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I never read anything by Kant cover to cover, but a lecturer told me no one would think he was consistently right now, anyway.

But Kant is taken very seriously by OOP, if only so that they can debunk him.

But why?

I have even seen it said in OOP that since Kant, no one has been able to really understand objects, as if his "revolution" actually was that, something that needed to be explicitly over turned before certain thoughts [!] were possible.

Take this quote:

google books on OOP

Note that Meillassoux isn't a naive realist.

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  • it may be worth noting that M. seems to be trying to create a new breed of anti correlationist HUMANS. so there's definitely something there to the idea that some way of thinking was actually IMPOSSIBLE
    – user6917
    Feb 12 '15 at 6:55
  • mhh, i came to this subforum from SO and to me OOP always meant Object Oriented Programming ;-)
    – yamm
    Feb 12 '15 at 8:45
  • Same here, I've heard of OO programming but never OO philosophy. References por favor?
    – user4894
    Feb 12 '15 at 20:25
  • @user4894 its object-oriented ontology. wiki quote 'Thus, for object-oriented ontologists, all relations, including those between nonhumans, distort their related objects in the same basic manner as human consciousness and exist on an equal footing with one another.'
    – yamm
    Feb 13 '15 at 9:21
  • Why is Marx sooooo underrated!!!!!!!! His influence is sooo HUUUUUUUUUUGE.
    – user13955
    Mar 24 '15 at 3:47
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Kant's influence cannot be measured by the number of his specific theses which are considered correct today. What Kant discovered was a new concept, a new way of thinking, a new rationalist philosophical paradigm. And this paradigm was more suitable to the modern mind than its rationalist predecessors. In a characteristic methodical manner, Kant took the new paradigm deep and wide, leaving no philosophical stone unturned. With this he shook the philosophical world to the core. And so the philosophy after Kant is tangibly different from the philosophy before Kant.

Kant famously said that David Hume's work woke him up from his slumber. Kant criticized Hume's empiricism on many issues, but he accepted, and further defended, the general thesis that knowledge cannot be had from beyond the bounds of possible sense experience. The combined attacks of Hume's empiricism and Kant's rationalism against the very possibility of transcendent knowledge was very effective. Since Kant and Hume, the possibility of transcendent knowledge is considered hopeless, and is therefore no longer taken seriously in mainstream philosophy. And this is the kind of historical influence that the Object Oriented Philosophers hope to overturn.

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    i'm not sure i understand what you mean by transcendent knowledge because there seems to have been a lot of mainstream philosophers who claim to know things "beyond the bounds of possible sense experience"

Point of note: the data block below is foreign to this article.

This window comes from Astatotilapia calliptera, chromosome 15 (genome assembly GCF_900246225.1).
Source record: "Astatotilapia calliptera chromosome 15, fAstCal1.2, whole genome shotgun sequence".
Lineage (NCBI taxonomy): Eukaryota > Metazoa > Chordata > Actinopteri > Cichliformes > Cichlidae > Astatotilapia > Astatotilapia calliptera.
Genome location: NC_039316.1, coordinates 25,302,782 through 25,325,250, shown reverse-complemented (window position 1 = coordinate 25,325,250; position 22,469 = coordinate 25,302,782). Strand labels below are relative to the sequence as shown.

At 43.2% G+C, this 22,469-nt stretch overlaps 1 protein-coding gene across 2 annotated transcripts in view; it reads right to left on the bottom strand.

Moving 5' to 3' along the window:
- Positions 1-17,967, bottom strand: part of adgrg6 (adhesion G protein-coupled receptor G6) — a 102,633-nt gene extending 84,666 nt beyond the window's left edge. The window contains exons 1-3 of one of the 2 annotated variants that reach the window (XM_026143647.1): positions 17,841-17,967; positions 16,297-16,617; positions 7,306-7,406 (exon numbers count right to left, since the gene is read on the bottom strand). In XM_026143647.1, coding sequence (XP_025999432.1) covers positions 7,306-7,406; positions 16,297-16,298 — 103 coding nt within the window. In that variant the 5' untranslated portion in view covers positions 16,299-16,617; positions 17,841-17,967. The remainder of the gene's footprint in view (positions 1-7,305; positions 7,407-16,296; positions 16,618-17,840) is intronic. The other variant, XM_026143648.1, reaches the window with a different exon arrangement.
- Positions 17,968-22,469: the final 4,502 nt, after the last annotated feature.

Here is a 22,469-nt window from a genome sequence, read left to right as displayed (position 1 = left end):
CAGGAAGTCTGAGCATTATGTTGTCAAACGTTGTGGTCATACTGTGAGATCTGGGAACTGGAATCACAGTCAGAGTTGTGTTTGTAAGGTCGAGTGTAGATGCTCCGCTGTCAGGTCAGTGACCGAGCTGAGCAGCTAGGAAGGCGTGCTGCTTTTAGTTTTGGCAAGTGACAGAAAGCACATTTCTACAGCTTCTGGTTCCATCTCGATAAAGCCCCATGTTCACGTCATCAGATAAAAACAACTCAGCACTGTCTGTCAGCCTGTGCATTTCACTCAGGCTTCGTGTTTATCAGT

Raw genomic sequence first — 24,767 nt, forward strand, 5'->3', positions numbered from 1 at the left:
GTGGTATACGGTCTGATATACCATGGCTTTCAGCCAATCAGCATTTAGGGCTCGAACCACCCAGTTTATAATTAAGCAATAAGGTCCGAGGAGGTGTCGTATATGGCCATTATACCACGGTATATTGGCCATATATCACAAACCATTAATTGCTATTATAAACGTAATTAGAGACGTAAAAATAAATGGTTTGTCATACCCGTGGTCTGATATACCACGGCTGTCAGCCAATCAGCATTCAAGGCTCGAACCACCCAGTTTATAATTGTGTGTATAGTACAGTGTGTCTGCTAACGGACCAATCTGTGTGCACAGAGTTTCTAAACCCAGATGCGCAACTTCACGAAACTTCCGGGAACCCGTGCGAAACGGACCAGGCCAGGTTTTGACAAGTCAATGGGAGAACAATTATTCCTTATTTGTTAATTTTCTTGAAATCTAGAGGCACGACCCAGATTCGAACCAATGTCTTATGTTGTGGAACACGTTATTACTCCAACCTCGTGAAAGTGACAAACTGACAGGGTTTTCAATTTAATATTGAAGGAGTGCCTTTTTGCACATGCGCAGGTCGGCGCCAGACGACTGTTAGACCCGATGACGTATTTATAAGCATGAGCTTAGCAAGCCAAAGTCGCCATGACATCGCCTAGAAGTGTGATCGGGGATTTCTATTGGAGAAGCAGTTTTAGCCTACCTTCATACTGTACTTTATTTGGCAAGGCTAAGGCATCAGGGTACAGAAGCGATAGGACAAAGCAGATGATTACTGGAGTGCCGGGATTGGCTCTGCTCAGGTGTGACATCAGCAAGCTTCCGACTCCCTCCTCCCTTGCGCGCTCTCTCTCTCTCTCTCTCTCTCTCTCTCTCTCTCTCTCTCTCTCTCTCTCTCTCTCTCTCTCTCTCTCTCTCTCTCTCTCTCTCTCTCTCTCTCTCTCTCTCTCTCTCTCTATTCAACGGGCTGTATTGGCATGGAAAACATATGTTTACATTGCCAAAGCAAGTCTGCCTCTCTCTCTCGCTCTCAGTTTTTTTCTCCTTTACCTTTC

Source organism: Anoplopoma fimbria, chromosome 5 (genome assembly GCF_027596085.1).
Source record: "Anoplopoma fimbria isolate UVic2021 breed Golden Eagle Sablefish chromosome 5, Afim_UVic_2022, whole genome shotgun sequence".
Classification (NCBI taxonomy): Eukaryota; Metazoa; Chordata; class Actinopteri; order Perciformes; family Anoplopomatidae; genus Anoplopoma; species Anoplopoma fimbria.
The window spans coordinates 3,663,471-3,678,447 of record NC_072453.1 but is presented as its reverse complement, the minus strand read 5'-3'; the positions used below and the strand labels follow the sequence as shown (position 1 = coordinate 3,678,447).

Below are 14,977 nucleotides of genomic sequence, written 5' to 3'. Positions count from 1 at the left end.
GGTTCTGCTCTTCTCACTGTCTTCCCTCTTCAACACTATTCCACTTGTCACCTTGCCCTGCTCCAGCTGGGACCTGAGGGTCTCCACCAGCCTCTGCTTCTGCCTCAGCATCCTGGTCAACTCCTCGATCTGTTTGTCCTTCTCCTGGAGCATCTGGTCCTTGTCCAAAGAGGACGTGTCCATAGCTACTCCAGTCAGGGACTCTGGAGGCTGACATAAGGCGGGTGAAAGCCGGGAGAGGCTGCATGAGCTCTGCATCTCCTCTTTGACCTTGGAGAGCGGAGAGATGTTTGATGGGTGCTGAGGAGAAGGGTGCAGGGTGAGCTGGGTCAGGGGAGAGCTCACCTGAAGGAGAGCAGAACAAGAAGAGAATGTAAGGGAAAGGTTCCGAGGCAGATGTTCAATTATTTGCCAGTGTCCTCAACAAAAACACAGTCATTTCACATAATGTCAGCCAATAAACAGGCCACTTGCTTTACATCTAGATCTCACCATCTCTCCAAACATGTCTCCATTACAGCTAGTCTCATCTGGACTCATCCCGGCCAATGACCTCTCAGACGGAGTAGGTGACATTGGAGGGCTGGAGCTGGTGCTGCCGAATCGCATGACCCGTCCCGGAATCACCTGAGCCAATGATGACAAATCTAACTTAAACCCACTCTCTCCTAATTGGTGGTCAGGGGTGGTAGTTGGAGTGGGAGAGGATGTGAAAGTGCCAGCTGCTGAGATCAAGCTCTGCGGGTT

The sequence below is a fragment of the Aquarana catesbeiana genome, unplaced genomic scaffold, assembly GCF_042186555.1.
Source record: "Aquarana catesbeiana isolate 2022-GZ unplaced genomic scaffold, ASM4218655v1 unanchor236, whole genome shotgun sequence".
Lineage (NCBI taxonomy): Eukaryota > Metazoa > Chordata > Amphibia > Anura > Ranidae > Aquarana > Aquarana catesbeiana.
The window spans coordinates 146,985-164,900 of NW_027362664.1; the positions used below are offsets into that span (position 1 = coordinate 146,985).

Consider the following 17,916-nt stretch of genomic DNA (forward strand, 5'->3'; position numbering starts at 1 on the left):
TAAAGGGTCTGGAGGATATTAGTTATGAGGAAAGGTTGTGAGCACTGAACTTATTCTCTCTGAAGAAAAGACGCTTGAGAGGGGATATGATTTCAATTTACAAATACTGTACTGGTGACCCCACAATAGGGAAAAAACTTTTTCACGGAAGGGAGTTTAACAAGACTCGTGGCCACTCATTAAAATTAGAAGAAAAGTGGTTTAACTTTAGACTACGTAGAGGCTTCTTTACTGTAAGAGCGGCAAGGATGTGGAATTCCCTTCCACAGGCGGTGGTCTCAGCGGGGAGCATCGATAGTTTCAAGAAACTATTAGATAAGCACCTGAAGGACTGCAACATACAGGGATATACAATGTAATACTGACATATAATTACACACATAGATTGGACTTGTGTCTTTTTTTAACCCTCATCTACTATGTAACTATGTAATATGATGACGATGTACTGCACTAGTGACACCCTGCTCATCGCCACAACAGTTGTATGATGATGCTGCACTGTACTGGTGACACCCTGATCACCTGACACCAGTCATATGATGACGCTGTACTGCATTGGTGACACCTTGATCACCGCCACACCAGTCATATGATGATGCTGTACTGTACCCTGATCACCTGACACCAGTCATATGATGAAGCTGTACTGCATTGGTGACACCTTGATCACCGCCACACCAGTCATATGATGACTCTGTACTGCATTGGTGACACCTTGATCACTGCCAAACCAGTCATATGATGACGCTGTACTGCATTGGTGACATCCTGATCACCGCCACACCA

– user6917
    Feb 15 '15 at 17:44
  • @MATHEMATICIAN After Kant? Please name a few. Feb 15 '15 at 18:06
  • any scientific realist believes in unobservables, in some form or other
    – user6917
    Feb 16 '15 at 4:05
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    @MATH These beliefs are still based on sense experience. They are not "beyond the bounds of experience" in Kant's sense. Feb 16 '15 at 9:28
  • ok, yeah i get what you meant now :)
    – user6917
    Feb 16 '15 at 10:50
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This is actually a common pattern in philosophy. A philosopher will identify a problem that no one had considered before and propose a solution. Subsequent thinkers will disagree with the solution, but agree with the existence of the problem. The philosopher's lasting contribution therefore becomes the formulation of the problem, not of the solution.

It seems perfectly correct to me to state that before Kant, certain thoughts were not even possible --that's the mark of a great philosopher.

EDIT: I don't think it changes things much to say that certain thoughts only become possible in rejection of Kant. Again, that matches my original contention that the philosopher is defined as much by the questions he or she asks as by the answers. Conversely, we are often as shaped by what we reject as we are by what we embrace.

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  • no SINCE kant...
    – user6917
    Feb 13 '15 at 17:27
  • So you mean that some thoughts are only possible after you overturn Kant --or that some thoughts were made impossible by Kant? Feb 13 '15 at 19:00
  • yes, "some thoughts are only possible after you overturn kant"
    – user6917
    Feb 14 '15 at 0:18
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    @Mathematician See my edit above. Feb 14 '15 at 3:36
  • hmmmm , maybe .
    – user6917
    Feb 14 '15 at 3:42

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